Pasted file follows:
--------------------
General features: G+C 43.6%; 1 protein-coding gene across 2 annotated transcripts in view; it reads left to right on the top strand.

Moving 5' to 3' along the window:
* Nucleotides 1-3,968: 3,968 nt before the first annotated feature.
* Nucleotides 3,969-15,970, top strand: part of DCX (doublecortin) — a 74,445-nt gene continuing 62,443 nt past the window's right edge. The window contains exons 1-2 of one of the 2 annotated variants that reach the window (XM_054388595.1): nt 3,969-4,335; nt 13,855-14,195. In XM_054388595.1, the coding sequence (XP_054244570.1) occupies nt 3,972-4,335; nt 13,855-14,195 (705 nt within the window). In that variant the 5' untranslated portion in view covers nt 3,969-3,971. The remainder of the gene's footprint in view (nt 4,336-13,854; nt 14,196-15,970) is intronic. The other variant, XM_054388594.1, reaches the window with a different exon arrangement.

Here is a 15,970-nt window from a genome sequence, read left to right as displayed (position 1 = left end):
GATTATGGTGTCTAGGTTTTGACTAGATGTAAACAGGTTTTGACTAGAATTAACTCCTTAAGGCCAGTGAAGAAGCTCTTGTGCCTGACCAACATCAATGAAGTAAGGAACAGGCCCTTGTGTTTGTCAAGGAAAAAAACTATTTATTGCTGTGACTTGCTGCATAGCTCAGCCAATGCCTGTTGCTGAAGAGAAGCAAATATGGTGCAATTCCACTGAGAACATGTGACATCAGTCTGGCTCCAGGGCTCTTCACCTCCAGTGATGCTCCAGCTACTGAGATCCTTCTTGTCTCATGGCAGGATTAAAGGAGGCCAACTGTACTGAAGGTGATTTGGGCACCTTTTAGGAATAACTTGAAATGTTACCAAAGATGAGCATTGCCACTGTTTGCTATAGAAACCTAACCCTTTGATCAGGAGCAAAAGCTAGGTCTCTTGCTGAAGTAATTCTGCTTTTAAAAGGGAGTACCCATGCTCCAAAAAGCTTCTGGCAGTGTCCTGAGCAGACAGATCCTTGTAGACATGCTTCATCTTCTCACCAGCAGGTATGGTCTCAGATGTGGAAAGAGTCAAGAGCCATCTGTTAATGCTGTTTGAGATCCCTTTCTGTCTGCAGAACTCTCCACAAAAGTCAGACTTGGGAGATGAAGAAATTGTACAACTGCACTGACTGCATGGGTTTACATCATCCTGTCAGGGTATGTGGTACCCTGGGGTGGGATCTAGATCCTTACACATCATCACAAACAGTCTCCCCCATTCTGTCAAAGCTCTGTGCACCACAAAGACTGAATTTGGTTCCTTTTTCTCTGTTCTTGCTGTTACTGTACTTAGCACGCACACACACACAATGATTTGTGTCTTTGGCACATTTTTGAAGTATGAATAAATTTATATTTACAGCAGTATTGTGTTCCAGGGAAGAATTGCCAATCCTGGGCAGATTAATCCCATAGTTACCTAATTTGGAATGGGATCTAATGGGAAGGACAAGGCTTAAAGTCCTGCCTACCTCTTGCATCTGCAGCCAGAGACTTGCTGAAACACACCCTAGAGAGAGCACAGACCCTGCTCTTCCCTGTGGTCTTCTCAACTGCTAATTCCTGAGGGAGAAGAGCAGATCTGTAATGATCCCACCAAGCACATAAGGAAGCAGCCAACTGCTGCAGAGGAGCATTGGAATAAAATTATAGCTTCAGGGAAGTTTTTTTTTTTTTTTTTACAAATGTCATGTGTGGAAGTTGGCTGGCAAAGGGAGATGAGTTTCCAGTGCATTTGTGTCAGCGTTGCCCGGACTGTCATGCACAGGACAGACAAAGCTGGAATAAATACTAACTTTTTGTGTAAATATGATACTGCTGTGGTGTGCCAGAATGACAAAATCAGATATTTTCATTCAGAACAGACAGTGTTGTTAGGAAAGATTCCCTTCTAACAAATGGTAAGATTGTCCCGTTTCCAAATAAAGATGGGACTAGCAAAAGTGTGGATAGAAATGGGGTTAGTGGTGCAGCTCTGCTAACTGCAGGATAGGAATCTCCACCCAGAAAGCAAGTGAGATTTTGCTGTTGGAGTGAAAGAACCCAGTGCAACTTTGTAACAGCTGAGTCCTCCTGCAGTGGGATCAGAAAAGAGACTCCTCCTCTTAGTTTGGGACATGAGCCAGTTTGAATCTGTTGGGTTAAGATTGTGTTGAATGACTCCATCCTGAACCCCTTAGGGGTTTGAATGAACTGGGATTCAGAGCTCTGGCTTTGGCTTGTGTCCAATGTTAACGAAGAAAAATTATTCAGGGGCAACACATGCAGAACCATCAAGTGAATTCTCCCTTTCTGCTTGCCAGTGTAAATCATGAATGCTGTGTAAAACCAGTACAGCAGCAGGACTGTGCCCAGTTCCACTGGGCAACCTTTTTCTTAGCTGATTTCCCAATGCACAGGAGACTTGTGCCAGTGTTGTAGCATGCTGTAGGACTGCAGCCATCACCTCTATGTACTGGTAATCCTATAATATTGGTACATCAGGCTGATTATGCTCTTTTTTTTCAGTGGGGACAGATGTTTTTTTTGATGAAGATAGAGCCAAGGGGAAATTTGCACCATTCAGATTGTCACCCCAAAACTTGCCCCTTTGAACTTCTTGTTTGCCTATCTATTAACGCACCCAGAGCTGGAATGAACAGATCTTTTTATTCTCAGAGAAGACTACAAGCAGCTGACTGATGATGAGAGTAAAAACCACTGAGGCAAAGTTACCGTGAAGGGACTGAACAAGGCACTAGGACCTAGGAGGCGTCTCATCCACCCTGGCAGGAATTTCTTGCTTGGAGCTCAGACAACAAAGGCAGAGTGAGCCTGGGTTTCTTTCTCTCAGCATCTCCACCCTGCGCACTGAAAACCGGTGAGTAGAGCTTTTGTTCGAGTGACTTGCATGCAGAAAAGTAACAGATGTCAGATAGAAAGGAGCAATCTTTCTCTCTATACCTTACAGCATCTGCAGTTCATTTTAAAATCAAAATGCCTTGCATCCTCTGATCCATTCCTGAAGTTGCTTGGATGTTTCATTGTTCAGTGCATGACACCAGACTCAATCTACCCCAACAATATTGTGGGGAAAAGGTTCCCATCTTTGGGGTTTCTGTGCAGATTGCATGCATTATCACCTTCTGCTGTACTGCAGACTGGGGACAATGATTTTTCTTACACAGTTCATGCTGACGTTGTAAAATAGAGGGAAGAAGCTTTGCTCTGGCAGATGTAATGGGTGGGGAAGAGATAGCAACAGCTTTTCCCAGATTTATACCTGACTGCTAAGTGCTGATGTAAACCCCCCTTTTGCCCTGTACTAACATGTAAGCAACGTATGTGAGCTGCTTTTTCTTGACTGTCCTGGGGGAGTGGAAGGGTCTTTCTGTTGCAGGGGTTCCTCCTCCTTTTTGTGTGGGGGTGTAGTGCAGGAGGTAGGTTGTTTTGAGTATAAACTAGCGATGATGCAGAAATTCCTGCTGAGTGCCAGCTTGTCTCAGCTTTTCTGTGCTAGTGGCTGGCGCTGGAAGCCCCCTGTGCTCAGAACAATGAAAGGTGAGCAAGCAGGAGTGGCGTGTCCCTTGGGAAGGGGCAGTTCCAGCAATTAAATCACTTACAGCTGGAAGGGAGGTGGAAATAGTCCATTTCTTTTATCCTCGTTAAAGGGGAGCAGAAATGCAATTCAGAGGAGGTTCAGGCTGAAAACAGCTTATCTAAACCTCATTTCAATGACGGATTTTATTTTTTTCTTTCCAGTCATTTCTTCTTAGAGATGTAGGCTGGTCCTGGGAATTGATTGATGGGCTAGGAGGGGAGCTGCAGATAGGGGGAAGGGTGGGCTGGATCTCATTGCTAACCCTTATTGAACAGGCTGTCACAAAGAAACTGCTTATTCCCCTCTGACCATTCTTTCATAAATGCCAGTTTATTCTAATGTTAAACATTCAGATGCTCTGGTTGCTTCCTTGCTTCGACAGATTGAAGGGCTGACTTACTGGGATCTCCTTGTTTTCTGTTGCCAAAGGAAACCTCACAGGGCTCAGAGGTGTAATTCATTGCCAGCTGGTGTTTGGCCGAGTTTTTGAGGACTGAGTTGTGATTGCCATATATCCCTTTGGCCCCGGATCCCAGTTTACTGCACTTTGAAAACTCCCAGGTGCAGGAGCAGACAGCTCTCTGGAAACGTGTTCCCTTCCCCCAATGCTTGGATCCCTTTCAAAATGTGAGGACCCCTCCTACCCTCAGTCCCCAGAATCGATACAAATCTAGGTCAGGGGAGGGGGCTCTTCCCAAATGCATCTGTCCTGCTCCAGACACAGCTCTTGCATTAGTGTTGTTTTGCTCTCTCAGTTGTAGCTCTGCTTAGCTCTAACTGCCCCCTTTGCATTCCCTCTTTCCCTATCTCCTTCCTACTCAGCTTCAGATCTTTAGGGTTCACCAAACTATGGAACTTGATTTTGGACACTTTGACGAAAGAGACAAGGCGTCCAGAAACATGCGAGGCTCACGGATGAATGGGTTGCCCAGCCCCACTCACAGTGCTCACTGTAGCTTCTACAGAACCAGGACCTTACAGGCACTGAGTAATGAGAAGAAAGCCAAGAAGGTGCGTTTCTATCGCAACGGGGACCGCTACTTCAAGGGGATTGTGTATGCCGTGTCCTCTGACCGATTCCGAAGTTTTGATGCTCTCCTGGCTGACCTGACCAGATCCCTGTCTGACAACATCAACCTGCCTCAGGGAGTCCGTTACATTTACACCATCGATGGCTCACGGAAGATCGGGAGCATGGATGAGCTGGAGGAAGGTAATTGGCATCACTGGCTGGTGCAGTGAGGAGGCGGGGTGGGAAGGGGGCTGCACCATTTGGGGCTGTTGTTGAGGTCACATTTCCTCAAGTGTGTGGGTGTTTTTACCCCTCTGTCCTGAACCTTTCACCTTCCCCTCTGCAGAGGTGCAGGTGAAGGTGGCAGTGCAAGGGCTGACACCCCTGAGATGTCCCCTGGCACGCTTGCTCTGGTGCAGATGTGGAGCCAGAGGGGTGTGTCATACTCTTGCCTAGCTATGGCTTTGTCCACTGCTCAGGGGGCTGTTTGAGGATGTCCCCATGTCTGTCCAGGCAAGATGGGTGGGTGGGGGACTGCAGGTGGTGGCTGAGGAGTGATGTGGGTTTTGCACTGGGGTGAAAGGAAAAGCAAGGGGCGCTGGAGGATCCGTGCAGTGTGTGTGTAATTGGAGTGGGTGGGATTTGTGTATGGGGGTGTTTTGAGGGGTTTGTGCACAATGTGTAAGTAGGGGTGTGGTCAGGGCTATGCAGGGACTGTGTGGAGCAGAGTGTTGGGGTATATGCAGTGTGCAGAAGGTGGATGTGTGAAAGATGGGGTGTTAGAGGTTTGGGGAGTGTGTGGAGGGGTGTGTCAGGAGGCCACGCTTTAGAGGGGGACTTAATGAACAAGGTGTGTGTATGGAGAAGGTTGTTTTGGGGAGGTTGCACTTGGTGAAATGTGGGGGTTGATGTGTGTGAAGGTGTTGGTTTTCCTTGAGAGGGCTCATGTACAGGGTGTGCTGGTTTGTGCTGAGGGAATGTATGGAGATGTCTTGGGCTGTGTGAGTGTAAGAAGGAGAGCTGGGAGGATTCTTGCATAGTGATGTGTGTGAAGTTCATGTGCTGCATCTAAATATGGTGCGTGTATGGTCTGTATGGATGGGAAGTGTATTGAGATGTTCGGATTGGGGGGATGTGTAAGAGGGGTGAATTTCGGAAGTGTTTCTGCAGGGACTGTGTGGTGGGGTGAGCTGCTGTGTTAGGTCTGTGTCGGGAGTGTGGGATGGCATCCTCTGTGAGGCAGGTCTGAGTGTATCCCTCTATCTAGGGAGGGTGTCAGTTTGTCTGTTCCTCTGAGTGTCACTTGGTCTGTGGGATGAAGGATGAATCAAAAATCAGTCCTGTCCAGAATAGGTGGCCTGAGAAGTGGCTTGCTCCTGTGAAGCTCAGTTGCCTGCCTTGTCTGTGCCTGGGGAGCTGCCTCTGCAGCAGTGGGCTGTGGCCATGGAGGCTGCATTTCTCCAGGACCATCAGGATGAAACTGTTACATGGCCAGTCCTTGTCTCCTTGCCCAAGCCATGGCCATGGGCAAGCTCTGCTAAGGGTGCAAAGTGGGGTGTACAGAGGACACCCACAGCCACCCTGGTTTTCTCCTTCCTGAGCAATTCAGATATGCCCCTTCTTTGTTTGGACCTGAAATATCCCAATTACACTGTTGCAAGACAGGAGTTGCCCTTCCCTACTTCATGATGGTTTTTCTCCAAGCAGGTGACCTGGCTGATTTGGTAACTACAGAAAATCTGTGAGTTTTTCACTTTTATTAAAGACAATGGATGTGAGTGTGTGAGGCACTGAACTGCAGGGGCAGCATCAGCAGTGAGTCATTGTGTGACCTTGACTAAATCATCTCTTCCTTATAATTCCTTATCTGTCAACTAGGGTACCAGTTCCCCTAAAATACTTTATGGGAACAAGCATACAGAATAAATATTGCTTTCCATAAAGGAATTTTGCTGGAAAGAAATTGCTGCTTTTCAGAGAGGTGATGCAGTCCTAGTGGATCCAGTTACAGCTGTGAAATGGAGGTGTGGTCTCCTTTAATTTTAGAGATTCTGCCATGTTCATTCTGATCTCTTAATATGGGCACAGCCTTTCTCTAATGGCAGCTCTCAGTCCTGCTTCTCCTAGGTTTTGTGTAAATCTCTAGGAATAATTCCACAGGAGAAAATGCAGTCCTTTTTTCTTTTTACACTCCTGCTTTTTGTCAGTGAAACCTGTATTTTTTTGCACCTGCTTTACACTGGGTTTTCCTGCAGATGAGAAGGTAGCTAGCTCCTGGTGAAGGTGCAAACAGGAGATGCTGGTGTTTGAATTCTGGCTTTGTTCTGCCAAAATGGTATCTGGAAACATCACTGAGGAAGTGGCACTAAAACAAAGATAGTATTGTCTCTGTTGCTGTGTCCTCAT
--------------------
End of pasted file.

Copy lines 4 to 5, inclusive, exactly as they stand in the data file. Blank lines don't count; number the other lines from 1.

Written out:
* Nucleotides 3,969-15,970, top strand: part of DCX (doublecortin) — a 74,445-nt gene continuing 62,443 nt past the window's right edge. The window contains exons 1-2 of one of the 2 annotated variants that reach the window (XM_054388595.1): nt 3,969-4,335; nt 13,855-14,195. In XM_054388595.1, the coding sequence (XP_054244570.1) occupies nt 3,972-4,335; nt 13,855-14,195 (705 nt within the window). In that variant the 5' untranslated portion in view covers nt 3,969-3,971. The remainder of the gene's footprint in view (nt 4,336-13,854; nt 14,196-15,970) is intronic. The other variant, XM_054388594.1, reaches the window with a different exon arrangement.

Here is a 15,970-nt window from a genome sequence, read left to right as displayed (position 1 = left end):